Where Y’Eat: Restaurant Comebacks Lifted Spirits in a Tough Year
This year some of the biggest stories in food and drink were about revivals for some very old names. Even as the pandemic and a destructive hurricane put much in doubt, these stories lifted spirits.
In January, the Uptown institution Charlie’s Steak House reopened with new owners but the same unfussy feel. Charlie’s dates to 1932, but when its owner died last year its future was in question. There was talk of condos going in. Instead, the sizzling steaks are back and, as usual, there is no menu.
Mardi Gras was quiet, but around that time we got to welcome back Li’l Dizzy’s. The Treme café is known for its gumbo, red beans and chicken, and for its role continuing one of the longest running Black owned family restaurant legacies in New Orleans. It looked like Li’l Dizzy’s might be gone for good when its owner retired in the pandemic, but then the next generation stepped up to bring it back and run it today.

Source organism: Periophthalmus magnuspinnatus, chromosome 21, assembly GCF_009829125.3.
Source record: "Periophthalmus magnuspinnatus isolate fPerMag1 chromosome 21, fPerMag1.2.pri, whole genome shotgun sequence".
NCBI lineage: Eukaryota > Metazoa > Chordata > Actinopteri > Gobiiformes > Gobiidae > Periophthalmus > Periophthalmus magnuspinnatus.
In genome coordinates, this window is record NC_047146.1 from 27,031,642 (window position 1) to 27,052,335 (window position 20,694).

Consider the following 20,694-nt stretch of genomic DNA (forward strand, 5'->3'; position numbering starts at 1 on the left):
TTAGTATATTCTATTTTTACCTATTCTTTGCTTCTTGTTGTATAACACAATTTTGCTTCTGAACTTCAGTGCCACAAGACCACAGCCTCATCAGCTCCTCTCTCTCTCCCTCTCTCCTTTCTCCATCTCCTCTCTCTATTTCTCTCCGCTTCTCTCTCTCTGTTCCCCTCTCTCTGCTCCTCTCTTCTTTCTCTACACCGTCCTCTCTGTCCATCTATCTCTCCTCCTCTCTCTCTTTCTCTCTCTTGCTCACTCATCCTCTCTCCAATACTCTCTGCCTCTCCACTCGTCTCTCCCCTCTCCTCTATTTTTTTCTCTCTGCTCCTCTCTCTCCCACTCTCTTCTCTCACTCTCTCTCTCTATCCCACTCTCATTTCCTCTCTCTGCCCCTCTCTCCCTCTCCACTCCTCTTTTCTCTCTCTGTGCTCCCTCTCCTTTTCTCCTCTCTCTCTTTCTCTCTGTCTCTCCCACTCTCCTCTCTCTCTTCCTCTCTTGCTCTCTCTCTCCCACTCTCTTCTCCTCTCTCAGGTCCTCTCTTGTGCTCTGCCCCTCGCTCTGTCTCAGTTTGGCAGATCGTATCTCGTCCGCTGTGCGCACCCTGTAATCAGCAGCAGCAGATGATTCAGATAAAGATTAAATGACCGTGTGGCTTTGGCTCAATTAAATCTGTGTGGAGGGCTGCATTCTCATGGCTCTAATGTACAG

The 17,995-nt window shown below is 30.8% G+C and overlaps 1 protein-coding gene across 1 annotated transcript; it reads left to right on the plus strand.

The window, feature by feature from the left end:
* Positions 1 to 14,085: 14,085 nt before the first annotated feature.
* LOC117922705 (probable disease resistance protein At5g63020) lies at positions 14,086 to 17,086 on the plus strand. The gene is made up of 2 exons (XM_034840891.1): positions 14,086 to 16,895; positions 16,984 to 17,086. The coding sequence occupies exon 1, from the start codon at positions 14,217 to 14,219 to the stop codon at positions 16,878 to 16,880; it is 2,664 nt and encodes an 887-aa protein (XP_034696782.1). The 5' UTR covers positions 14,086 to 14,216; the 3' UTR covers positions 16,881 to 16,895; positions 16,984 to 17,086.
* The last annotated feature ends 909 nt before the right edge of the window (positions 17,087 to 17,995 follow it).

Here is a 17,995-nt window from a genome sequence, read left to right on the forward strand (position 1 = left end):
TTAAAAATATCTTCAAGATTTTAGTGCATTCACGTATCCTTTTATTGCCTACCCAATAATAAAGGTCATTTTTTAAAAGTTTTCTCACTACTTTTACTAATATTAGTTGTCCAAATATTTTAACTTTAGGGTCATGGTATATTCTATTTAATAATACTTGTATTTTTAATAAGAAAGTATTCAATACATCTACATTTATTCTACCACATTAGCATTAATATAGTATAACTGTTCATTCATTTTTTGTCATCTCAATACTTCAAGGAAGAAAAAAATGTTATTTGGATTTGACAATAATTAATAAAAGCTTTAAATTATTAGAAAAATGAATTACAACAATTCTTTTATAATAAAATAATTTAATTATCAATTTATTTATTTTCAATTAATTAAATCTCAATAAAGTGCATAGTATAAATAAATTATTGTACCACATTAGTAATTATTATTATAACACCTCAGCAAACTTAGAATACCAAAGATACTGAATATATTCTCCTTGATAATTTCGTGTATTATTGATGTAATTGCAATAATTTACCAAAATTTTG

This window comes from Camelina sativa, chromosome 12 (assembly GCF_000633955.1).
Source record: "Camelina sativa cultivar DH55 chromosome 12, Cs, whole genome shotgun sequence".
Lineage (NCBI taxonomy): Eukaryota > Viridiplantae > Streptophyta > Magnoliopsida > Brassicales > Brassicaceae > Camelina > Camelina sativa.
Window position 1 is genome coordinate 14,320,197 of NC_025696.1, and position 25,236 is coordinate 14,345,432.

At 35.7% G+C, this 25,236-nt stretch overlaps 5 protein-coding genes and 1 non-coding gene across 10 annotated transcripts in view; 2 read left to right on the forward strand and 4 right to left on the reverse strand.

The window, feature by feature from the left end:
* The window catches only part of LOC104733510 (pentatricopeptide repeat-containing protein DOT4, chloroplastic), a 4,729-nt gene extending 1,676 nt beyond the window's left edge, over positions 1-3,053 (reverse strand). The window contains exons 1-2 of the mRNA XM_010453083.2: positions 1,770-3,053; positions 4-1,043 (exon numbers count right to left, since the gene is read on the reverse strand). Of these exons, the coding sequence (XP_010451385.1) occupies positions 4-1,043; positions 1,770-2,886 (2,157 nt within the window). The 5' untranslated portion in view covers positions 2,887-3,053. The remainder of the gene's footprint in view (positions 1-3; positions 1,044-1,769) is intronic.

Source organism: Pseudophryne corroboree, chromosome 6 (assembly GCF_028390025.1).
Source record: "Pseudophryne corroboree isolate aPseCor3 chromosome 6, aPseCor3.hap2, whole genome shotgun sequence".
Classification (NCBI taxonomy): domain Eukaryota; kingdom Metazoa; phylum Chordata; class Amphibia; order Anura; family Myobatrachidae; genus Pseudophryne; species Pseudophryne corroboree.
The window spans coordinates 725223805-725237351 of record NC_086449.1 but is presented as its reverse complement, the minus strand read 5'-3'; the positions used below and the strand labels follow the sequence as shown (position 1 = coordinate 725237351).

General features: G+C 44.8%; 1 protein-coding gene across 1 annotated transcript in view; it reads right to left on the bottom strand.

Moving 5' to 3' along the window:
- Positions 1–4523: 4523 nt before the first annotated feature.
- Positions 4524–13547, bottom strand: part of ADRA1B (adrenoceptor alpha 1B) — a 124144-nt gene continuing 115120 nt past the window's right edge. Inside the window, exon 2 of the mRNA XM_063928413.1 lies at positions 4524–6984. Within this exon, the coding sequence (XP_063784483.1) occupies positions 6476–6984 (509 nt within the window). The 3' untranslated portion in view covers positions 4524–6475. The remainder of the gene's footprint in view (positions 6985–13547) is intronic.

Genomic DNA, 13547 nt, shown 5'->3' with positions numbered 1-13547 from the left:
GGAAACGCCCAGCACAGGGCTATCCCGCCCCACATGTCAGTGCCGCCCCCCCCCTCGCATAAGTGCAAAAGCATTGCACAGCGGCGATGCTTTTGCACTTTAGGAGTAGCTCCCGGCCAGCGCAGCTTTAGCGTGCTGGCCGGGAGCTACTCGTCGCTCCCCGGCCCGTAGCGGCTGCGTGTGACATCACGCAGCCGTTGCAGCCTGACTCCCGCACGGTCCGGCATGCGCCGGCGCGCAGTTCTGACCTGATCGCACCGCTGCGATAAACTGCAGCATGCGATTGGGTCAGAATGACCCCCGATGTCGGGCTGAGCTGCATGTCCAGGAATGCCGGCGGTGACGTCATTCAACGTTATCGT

In Faubourg St. John, Liuzza's by the Track was at a crossroads after its cofounder died. Instead, the next generation of this family took the reins and is maneuvering this classic neighborhood tavern into a new era.
2021 marked the return of Morning Call Coffee Stand after two years in limbo. With hot beignets and café au lait, Morning Call now has a new home at the end of the Canal streetcar line, surrounded by cemeteries, like the locale from a lost Tennessee Williams script.
And finally there's the Saturn bar, irreplaceable but nearly lost when it closed in the pandemic. It was brought back by new owners this fall who are intent on restoring its orbit in the constellation of wonderfully weird New Orleans joints.
None of these places could be described as grand or fancy. None are curated or calculated. All are individualistic expressions of New Orleans, and this year they offered some welcome continuity through changing times.